Last year was your first real crack at World Cups, how did you find that experience?
Mind blowing! To think that as an eleven year old girl I had a dream of one day racing World Cups and that it came true, has been awesome. Travelling as part of the Australian Team was an honour and a privilege. Just seeing the big names in racing, like Rachael Atherton, Greg Minnar, all these people you read about and look up all in the one spot, with you is just amazing.
The National season has only just finished, you spent a lot of time this season in a category where you were sometimes the only entrant. With several of the girls moving into elite this year, did you find it hard to measure your efforts without the competition?
No. At this point in my racing I am always racing the clock, I am continually comparing my times to the Elite women. “It is not about the win it’s about the time.”
The Womens World Cup is unique in that it pits the junior girls up against the senior women at least on the results sheet, something the juniors guys no longer have to worry about. Do you think it’s time for a stand alone junior women’s category?
No not really, it is good riding with the elite girls as you know there are not too many junior girls. We as junior females don’t have to qualify and make the top twenty like the elite women so that takes some pressure off, at the end of the day you are still getting two timed runs to compare with the big guns.
Whats your approach to training? What does an average training week look like for you? Do get into road or moto?
My training consists of gym work, core sessions, interval training and cross country riding with a little bit of road riding. If Rando has it on the program, it’s gotta get done!
You’ve been doing plenty of traveling between the nationals, VIC and NSW series races, do you ever just need a weekend away from racing?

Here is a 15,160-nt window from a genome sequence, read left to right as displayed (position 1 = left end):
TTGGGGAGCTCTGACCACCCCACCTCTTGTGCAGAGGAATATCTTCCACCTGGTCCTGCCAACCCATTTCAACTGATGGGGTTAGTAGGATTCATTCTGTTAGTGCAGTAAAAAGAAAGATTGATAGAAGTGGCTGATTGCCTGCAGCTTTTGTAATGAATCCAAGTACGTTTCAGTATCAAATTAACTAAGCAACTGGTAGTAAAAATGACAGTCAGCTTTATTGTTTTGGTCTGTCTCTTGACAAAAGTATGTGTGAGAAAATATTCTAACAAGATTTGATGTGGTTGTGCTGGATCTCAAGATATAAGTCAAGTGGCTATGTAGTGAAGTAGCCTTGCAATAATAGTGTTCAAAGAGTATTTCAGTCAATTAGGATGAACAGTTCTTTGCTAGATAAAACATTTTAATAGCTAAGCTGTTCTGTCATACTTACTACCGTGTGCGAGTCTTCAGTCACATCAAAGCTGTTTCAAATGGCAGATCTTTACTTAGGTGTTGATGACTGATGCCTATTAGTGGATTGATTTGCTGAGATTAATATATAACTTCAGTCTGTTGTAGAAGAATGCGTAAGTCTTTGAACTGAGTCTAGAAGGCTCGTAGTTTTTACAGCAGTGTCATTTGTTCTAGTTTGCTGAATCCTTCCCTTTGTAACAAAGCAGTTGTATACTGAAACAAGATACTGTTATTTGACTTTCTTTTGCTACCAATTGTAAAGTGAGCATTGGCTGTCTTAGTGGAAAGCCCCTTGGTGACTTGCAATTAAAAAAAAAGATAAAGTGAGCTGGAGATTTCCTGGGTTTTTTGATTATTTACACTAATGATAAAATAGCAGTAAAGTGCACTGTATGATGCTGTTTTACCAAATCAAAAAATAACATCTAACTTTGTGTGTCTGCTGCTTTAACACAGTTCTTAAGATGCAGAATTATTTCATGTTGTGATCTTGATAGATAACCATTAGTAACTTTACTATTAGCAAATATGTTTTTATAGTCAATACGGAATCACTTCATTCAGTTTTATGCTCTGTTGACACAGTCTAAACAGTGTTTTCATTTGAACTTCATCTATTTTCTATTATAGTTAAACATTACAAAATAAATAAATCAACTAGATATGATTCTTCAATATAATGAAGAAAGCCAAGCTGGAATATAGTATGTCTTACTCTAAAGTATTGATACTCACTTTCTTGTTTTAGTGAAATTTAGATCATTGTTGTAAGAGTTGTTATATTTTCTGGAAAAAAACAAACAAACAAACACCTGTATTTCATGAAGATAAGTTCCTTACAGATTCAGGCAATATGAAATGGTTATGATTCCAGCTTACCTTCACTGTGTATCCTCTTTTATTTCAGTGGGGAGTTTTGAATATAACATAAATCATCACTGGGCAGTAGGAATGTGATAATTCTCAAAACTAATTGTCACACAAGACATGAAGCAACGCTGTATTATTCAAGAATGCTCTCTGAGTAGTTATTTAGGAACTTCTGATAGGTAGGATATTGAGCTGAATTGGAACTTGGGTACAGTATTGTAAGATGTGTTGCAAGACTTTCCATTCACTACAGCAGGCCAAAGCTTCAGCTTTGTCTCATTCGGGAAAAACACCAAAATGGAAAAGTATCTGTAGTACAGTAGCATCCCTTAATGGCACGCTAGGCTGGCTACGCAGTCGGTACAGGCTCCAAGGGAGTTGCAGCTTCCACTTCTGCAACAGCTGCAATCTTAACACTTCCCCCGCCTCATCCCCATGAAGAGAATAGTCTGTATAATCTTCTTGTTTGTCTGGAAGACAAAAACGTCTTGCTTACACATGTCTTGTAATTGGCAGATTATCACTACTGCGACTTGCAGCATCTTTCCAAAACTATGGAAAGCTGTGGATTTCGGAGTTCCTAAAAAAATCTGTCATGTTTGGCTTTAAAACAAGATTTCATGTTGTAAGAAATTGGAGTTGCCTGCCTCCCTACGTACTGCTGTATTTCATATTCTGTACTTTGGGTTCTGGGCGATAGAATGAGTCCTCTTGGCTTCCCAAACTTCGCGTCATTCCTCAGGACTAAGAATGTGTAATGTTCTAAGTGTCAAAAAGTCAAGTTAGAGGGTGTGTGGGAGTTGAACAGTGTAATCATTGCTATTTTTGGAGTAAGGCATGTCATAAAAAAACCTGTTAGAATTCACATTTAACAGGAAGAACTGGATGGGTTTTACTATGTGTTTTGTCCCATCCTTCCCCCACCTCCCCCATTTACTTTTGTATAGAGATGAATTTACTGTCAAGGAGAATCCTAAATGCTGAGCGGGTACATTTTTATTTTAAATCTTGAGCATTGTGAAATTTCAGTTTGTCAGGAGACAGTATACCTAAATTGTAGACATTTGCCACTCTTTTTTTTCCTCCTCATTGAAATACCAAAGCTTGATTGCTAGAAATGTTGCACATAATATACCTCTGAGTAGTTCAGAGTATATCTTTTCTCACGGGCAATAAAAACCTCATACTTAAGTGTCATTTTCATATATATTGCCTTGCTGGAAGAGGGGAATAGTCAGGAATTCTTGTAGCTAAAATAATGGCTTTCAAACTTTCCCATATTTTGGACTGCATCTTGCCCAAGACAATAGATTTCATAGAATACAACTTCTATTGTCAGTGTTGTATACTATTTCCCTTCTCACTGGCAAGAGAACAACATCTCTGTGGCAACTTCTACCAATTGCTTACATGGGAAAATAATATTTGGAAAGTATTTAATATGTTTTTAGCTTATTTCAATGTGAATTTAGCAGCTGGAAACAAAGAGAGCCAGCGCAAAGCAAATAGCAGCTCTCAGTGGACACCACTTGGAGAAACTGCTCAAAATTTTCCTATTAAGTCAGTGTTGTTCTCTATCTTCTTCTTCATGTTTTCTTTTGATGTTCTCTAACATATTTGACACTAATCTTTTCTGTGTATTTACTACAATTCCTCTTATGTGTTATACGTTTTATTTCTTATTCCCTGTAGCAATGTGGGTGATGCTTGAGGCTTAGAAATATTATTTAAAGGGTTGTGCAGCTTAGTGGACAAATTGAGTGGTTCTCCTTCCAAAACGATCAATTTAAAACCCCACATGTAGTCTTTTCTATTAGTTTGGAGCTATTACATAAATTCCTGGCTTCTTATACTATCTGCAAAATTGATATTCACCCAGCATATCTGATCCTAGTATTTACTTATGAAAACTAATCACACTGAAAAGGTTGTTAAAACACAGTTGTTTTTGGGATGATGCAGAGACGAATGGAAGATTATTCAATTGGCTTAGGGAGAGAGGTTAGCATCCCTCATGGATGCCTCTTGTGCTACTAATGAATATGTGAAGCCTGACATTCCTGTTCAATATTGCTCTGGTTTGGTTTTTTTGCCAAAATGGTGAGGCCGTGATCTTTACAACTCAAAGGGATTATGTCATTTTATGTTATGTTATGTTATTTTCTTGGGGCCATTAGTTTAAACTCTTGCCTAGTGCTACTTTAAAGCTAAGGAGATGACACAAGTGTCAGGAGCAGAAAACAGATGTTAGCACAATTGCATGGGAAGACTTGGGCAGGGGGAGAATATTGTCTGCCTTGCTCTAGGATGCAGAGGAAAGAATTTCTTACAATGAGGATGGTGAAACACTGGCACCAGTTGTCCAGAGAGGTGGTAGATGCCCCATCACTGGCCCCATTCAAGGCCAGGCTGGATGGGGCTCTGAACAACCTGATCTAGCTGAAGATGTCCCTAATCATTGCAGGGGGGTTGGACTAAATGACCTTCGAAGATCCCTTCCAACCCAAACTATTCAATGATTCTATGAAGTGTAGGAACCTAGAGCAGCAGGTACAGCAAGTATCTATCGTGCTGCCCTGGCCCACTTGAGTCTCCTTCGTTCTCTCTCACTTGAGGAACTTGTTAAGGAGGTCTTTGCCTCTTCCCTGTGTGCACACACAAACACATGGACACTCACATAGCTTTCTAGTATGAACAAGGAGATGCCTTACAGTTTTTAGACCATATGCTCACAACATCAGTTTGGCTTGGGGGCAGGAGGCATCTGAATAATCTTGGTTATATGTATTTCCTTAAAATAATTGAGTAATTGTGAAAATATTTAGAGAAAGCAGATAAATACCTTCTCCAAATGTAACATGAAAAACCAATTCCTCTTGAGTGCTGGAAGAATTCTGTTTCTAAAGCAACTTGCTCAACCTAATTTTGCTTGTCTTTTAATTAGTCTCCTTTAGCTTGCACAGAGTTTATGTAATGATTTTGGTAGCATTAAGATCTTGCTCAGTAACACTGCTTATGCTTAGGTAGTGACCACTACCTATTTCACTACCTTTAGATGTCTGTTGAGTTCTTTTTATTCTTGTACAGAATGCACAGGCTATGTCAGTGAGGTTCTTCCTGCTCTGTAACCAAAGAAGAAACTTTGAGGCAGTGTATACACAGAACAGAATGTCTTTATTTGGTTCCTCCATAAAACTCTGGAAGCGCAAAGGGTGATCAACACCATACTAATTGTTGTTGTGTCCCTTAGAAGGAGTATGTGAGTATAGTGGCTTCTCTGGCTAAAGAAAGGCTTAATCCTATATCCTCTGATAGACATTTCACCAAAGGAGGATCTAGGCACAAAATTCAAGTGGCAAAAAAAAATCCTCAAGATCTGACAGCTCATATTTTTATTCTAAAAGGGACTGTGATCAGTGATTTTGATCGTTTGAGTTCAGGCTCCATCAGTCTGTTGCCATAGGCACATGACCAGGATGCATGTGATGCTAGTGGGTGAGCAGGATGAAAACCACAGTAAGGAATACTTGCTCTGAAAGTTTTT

This season I have been doing a lot of racing leading up to the World Cup season, a goal for me was to be able to maintain race pace leading into the World Cups. This is my primary focus so racing comes first. And if that means riding every weekend, that’s what I have to do.
At the World Chamionships last year you took out bronze, you must have been stoked. What was that experience like?
To come away with a podium finish at my first World Cup was a dream come true. Sitting in the start gate, the adrenalin hits you, you are trying to stay focused, trying to remember the track and what’s coming up next.
South Africa was an experience in its self, hanging out with my other Aussie team mates was a constant laugh, it was great having all disciplines stay together as we all got to know each other and support one another.
The track Pietermartizburg didn’t wholly suit your style do you think this years destination of Hafjell will better suit you? What do you think of your chances at a track like that or is it too far in the future for now?
Pietermaritzburg was a really fun track, the top section is loose and reminded me a lot like riding in Australia.
The Hafjell track looks like it would suit me better but you never really know what its like until you actually ride it. To early to call and anything can happen on race day.
Cairns is obviously a big race for many Australian Downhillers to both ride and spectate, will we see you there and have you had a chance to view the track yet? Feeling excited?
Definitely looking forward to riding a World Cup here in Australia. To have the support of family, friends and the Aussie crowd behind me, motivating and inspiring not just me but my teammates is going to be an unforgettable experience.
Will you be returning overseas this year? What races are you aiming to do ?
Yes, now that I have finished school, I’ll be taking a gap year and I plan to ride all the World World Cup Series, starting in South Africa.
What races other than Cairns are you really looking forward to?
I am looking forward to going back to South Africa and Fort William as I rode those tracks last year and I know what to expect, I will be hoping that I can improve on my times. I am also super keen for the World Champs in Norway being part of the Junior Team.
It’s easier to take things one season at a time but what are your aims for the future?
At the moment I am just living the dream. My aims for the future is to have a solid Word Cup season and to go one or two better at World Champs.
Thanks for your time and good luck in the coming year.